New study suggests e-cigarettes are damaging to oral health
If you think choosing e-cigarettes over conventional cigarettes is better for your oral and overall health then a new study suggests you might have to think again.
A University of Rochester (UR) Medical Center study suggests that e-cigarettes, which have given rise to the vaping craze, are every bit as damaging to a person's teeth and gums as their more traditional counterparts.
Irfan Rahman, Ph.D, professor of Environmental Medicine at the UR School of Medicine and Dentistry, quoted on News Medical Life Sciences, indicated that e-cigarettes trigger damaging responses in the body each time they are consumed.
"We showed that when the vapors from an e-cigarette are burned, it causes cells to release inflammatory proteins, which in turn aggravate stress within cells, resulting in damage that could lead to various oral diseases. How much and how often someone is smoking e-cigarettes will determine the extent of damage to the gums and oral cavity."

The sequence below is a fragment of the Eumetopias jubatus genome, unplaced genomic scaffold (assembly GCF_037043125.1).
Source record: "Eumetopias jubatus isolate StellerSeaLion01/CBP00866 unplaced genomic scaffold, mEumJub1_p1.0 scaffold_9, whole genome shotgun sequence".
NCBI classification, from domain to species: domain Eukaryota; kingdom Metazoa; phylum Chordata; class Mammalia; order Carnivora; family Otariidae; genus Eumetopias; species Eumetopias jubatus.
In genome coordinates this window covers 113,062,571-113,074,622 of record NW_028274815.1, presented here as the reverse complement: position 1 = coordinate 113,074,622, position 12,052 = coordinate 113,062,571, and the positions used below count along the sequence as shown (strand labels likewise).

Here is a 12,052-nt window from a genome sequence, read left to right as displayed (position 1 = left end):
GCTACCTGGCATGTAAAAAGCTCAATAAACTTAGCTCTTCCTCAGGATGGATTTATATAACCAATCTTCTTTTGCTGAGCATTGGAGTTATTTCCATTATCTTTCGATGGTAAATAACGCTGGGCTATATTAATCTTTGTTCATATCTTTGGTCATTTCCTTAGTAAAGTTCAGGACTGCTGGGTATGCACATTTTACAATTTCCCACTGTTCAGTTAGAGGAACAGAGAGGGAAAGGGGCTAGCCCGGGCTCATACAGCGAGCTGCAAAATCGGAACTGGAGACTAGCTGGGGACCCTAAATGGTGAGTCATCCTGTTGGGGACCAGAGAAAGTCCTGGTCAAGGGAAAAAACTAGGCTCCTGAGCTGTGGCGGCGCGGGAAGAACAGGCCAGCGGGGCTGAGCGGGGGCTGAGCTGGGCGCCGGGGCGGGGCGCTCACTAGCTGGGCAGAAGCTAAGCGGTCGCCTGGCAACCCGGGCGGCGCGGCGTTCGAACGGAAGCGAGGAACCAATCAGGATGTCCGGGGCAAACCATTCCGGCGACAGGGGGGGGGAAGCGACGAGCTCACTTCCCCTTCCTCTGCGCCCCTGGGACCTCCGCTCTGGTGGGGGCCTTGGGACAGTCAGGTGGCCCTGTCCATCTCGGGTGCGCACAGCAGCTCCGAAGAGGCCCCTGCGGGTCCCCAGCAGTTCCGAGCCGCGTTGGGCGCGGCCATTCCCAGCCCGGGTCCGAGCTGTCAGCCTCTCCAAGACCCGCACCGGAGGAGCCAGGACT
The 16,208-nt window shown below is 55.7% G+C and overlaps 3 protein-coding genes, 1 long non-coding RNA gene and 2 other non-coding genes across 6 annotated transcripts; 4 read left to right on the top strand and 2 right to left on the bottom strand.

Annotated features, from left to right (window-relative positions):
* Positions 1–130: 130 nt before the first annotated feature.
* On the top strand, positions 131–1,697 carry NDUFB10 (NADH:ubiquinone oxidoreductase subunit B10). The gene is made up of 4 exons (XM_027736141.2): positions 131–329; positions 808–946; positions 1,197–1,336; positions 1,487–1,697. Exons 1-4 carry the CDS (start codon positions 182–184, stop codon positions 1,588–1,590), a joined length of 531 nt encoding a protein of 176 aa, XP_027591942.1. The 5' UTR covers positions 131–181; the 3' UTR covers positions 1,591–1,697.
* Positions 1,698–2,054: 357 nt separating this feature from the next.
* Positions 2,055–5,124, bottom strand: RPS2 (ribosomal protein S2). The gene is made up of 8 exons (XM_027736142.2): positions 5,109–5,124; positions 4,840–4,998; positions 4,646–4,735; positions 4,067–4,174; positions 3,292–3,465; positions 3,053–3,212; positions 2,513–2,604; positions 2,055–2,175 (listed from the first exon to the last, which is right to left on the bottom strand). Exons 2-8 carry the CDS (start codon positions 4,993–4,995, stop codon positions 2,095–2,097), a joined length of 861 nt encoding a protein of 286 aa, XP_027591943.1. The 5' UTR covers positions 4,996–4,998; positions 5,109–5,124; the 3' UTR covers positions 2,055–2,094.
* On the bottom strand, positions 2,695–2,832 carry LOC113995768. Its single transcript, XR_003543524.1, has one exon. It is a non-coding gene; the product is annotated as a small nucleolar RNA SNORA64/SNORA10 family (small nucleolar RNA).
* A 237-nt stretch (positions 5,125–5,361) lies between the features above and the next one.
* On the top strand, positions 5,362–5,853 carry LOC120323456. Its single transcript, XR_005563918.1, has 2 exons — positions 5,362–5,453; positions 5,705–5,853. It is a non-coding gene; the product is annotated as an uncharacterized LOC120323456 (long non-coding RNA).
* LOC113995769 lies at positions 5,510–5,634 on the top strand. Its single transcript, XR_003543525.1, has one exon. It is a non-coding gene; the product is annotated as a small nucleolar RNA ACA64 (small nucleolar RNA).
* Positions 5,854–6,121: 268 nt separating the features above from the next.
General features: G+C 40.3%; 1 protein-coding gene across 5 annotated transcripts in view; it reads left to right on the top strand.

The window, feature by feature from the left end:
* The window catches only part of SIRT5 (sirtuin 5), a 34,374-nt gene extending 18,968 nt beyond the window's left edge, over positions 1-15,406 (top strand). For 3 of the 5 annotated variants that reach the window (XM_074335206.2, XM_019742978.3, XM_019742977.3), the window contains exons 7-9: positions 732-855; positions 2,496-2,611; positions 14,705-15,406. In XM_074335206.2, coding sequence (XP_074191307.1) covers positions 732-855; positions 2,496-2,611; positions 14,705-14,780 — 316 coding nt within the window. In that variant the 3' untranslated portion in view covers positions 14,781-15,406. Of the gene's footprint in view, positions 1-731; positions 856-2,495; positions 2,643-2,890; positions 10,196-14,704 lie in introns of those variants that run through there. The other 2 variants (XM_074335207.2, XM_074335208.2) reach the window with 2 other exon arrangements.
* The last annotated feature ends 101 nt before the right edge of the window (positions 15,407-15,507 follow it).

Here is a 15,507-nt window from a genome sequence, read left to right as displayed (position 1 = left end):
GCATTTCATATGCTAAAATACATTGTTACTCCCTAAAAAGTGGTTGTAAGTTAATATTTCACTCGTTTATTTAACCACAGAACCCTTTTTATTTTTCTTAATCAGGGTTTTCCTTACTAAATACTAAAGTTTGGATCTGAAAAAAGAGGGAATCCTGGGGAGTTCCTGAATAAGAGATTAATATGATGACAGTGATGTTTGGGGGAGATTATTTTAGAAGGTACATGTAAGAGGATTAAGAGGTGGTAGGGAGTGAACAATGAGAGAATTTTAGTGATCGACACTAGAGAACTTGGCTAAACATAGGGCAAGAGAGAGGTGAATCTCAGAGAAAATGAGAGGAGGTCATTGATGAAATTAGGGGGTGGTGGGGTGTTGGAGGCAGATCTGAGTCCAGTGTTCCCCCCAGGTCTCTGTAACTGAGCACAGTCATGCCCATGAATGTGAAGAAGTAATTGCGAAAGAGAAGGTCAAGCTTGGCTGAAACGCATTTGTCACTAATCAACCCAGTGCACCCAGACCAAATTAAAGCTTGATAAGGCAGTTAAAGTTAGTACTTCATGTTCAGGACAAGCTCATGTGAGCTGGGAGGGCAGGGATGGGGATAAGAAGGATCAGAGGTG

It appears that flavourings used in the e-cigarettes also play a part in how damaging the effects are, and the inclusion of nicotine in the cocktail of chemicals used in the conventional cigarette substitutes remains an issue given its like to the development of gum disease.
As a first step, Rahman says that manufacturers should fully disclose all the materials and chemicals used in e-cigarettes so consumers are better aware of the dangers of consuming these products.
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